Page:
When analyzing policies aimed at reducing the cost of business cycles, the ultimate goal is to evaluate these policies in terms of their effectiveness in generating welfare gains. However, ever since Lucas (1987) placed in doubt the intrinsic value of eliminating aggregate fluctuations, it has become contentious to claim that any stabilization policy is worth pursuing. In his influential study, Lucas presents a simple estimation of the cost of aggregate instability. His estimate computes the uniform percentage increase in consumption that is needed to leave a consumer indifferent between a consumption stream with the U.S. consumption variability, and a smooth consumption path. This calculation indicates that the business cycle generates an almost negligible welfare cost – less than one-tenth of a percentage point of consumption. Lucas thus concludes that the potential gains attainable from stabilizing the economy may be negligible. Lucas's computation is based on the assumption that markets are complete and hence all but aggregate risk is diversifiable. Although this is a questionable assumption, Lucas's work clearly shows that stabilization policies generate substantial welfare gains only if they help to reduce some undiversifiable components of business cycle risk.1 Following this observation, Imrohoroglu (1989) and Atkeson and Phelan (1994) have examined the potential gains associated with reducing economic instability in economies where markets are incomplete.2 Both papers argue that employment fluctuations are not shared evenly among different individuals. Instead, the burden of recessions falls disproportionately among those few who lose their jobs in recessions. Based on this premise, both papers focus on unemployment risk as the principal undiversified risk associated with the business cycle. For example, Imrohoroglu measures the welfare cost of the business cycle in an economy where individuals have access to a storage technology but limited access to credit and insurance. She compares a cyclical and a stabilized economy that differ only in the transition probabilities between employment and unemployment. In the cyclical economy, the probability of becoming unemployed and the probability of remaining unemployed is more likely during a recession than it is during a boom. Imrohoroglu's estimates of the cost of aggregate fluctuations in this environment are also small, on the order of 0.3% of consumption.3 The reason for this result is the relatively small time variation in the average duration of U.S. unemployment. Thus, the risk of being unemployed longer in a recession is relatively small and smoothing out the cycle in order to have a constant expected duration of unemployment does not lead to big welfare gains.4 We also premise our analysis on the view that the burden of the business cycle is borne mainly by those who are laid off in recessions. However, we claim that focusing only on the time variability of unemployment duration may underestimate the welfare gains of stabilization policies and bias policy analysis. Indeed, the main purpose of this paper is to emphasize that the mild variability of the aggregate wage may hide important business cycle fluctuations in individual wages and that this source of risk induces substantial welfare costs. We argue that there may be significant welfare gains from stabilization policies even when abstracting from unemployment risk (or risk associated with variation in asset returns, as in Atkeson and Phelan (1994)). The second aim of this paper is to examine different economic policies designed to reduce wage risk. We find that simple unemployment insurance schemes may be inefficient at diversifying the risk associated with economic fluctuations, and we indicate how and why alternative programs may be preferable. Our model builds on evidence suggesting that the labor market may be better characterized as a market for contracts than as a spot market. In particular, we rely on the work of Bils (1985), Beaudry and DiNardo 1991 and Beaudry and DiNardo 1995 and Jacobson et al. (1993), which present empirical evidence that labor market outcomes exhibit a pattern of history-dependence suggestive of dynamic enforcement-constrained implicit contract theory. In our model, capital market imperfections and different commitment possibilities for workers and firms, give rise to risk-sharing contracts between workers and firms that are similar in nature to those examined by Harris and Holmstrom (1982). The environment considered assumes two types of shocks: aggregate and allocative. In this environment, it is optimal for an employer to insure workers against deteriorating labor market conditions induced by aggregate shocks. However, if a job is subject to a reallocation shock, the worker is laid off and must endure the burden associated with labor market conditions. Hence, the risk in our model is the result of the interaction between allocative and aggregate shocks and the undiversifiable risk is that of being laid off when the market for new contracts is depressed. We fit our model to replicate the amount of wage risk estimated from micro-data and use it to asses the cost of the business cycle in an environment where workers receive unemployment subsidies (UI) when unemployed. This calibration exercise relies heavily on the estimates of cyclical wage movements estimated by Beaudry and DiNardo (1991). The first finding in this paper is that accounting for contractual wage risk leads to estimates of the costs of business cycles that are considerably larger than those found in the literature. Intuitively, the reason why contractual wage risk leads to estimates of the value of stabilization policies that are substantially larger than estimates based on unemployment-duration risk is that wage risk has a very significant time-varying dimension. Moreover, this risk induces changes in workers’ income that are very persistent and thus difficult to smooth away with personal savings. The second finding is that recognizing the importance of contractual wage risk has implications for the design of policy. In particular, we find that in an environment characterized by substantial variations in contract wages, unconditional UI may be an inefficient way of reducing the cost of economic fluctuations.5 In contrast, we find that state-contingent UI can generate substantial welfare gains. In fact, by increasing wages during recessions and mildly decreasing wages during booms, such a policy improves risk-sharing and reduces the cost of aggregate fluctuations. The paper is structured as follows. Section 2 presents the model. Section 3 discusses how the model is calibrated and uses it to assess the potential welfare gains associated with stabilization policy. Section 4 evaluates the extent to which different policies may achieve these welfare gains. Finally, Section 5 draws some conclusions.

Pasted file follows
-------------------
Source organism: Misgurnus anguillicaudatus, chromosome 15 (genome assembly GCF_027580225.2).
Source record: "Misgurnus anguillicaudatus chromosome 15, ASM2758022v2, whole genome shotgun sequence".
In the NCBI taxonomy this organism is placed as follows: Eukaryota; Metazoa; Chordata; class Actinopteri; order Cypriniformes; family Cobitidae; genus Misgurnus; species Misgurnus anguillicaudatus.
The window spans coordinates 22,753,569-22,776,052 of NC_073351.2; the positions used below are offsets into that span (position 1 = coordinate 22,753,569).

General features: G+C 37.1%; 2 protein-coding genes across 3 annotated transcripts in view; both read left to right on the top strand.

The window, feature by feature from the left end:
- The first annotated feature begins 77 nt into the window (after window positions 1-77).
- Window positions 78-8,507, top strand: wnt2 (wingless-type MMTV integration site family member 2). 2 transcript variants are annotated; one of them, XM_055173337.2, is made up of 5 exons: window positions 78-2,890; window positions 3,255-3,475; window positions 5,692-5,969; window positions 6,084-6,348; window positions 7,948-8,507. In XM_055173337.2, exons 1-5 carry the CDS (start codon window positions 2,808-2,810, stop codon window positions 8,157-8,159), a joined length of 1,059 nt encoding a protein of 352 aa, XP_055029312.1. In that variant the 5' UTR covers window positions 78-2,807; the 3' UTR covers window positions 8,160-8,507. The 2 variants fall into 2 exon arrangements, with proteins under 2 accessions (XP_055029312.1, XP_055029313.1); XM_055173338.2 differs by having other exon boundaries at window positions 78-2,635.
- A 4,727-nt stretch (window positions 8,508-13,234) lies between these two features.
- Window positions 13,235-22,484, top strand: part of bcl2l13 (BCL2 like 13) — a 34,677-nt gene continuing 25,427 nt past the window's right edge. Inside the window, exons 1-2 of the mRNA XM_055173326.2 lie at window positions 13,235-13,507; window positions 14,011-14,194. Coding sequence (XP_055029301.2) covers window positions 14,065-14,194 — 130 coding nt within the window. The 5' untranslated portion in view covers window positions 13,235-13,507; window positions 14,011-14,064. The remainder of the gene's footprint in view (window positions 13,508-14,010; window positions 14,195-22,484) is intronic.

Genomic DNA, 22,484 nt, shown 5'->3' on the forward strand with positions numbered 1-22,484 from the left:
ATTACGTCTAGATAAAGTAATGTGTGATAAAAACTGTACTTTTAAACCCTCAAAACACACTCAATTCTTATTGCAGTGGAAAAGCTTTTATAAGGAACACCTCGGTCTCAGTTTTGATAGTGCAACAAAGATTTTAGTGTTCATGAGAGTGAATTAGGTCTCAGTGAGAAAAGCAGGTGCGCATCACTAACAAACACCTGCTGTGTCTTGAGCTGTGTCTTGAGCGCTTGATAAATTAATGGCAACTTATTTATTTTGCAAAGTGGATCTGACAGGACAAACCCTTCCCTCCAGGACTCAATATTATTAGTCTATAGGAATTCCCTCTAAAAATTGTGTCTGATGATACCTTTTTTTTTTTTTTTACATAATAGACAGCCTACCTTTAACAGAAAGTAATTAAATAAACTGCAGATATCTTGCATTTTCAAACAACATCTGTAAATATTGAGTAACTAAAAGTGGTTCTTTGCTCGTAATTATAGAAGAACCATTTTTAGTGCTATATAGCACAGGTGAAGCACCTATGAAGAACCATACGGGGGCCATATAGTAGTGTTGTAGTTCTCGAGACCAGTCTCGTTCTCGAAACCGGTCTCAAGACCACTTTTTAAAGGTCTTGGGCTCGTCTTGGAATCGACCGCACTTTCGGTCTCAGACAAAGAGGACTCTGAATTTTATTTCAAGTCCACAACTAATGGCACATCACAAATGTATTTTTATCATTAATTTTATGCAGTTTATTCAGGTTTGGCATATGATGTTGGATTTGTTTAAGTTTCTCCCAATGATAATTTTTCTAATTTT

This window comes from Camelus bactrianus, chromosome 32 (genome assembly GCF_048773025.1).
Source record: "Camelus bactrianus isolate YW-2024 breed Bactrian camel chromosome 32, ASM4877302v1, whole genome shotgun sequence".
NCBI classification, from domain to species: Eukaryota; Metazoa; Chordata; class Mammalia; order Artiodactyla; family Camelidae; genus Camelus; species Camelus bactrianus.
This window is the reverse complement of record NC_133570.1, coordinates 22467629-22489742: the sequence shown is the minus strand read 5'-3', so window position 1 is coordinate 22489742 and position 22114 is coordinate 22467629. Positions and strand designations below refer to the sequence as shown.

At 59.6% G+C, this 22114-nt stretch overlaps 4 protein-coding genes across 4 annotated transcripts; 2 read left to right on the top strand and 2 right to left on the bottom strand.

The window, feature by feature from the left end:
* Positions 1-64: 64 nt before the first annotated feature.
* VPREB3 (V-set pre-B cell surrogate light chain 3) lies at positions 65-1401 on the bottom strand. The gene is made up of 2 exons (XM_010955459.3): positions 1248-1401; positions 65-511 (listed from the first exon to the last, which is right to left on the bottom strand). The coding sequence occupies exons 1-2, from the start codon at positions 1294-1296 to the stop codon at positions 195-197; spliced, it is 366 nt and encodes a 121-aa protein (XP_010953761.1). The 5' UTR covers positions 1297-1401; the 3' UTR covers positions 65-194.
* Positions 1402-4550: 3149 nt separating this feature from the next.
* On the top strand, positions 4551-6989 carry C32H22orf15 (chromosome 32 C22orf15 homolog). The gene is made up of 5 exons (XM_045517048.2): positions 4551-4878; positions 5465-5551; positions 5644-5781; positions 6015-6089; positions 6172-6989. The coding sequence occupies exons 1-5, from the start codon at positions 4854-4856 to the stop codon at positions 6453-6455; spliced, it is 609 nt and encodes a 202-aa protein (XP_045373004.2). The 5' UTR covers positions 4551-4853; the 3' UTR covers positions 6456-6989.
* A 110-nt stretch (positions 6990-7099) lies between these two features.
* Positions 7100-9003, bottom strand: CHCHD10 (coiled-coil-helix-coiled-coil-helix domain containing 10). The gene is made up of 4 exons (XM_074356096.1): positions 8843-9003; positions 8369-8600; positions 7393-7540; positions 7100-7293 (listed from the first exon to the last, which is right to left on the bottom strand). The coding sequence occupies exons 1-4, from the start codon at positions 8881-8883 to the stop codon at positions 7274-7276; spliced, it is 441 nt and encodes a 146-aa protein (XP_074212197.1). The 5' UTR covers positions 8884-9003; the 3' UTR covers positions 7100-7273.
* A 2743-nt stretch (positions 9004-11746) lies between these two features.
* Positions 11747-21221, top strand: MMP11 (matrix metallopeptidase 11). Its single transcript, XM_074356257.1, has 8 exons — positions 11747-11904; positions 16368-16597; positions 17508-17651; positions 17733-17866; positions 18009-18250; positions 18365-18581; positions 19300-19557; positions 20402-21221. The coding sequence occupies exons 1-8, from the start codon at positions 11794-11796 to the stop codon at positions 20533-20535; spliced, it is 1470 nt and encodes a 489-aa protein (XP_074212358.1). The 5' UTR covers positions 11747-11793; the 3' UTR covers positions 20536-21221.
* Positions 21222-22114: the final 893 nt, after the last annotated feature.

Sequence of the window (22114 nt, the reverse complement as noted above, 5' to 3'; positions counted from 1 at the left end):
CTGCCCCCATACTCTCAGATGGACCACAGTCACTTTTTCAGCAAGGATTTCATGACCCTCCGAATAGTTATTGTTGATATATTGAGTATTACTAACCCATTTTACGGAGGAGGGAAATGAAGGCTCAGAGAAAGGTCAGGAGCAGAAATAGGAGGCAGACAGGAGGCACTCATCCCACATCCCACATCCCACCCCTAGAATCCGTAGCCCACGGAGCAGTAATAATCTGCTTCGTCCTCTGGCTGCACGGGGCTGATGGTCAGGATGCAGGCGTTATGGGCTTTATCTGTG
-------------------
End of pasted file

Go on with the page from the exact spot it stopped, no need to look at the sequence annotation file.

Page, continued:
نتیجه گیری انگلیسی
In this paper we present a quantitative dynamic general equilibrium model aimed at replicating several observed micro and macroeconomic features of wage and employment behavior. The objective has been to highlight how the contractual structure of the labor market can hide a significant degree of undiversified wage risk associated with aggregate fluctuations. Our estimates show that this source of risk may be substantial. It leads to an evaluation of the welfare cost of economic fluctuations that is much larger than previous estimates which have been based on aggregate consumption or unemployment duration risk. The intuition behind our result is simple: whereas unemployment risk induces temporary shocks in current income, contractual wage risk induces persistent changes in workers’ income and therefore creates risk that cannot easily be smoothed away by personal savings. We also find that the identification of what might be an important component of undiversified business cycle risk has clear policy implications. The first obvious one is rehabilitating the potential role for stabilization policies as policies that can bring about important welfare gains. The second is that by identifying one reason business cycles may be socially costly, we can recommend stabilization policies that are more directly focused on reducing this risk borne at the individual level. To this end, we have examined the risk-diversification role of UI and find that a simple non-contingent UI system is not a well-targeted policy for addressing this risk. Furthermore, we show why a state-contingent UI program can be a more efficient way of reducing the cost of the business cycle. We have also investigated the role of wage subsidies in improving allocative and risk-sharing efficiency. Overall, we have attempted to explain why labor market policies aimed at mitigating the cost of business cycles may be warranted and how such policies can be designed in order to improve welfare.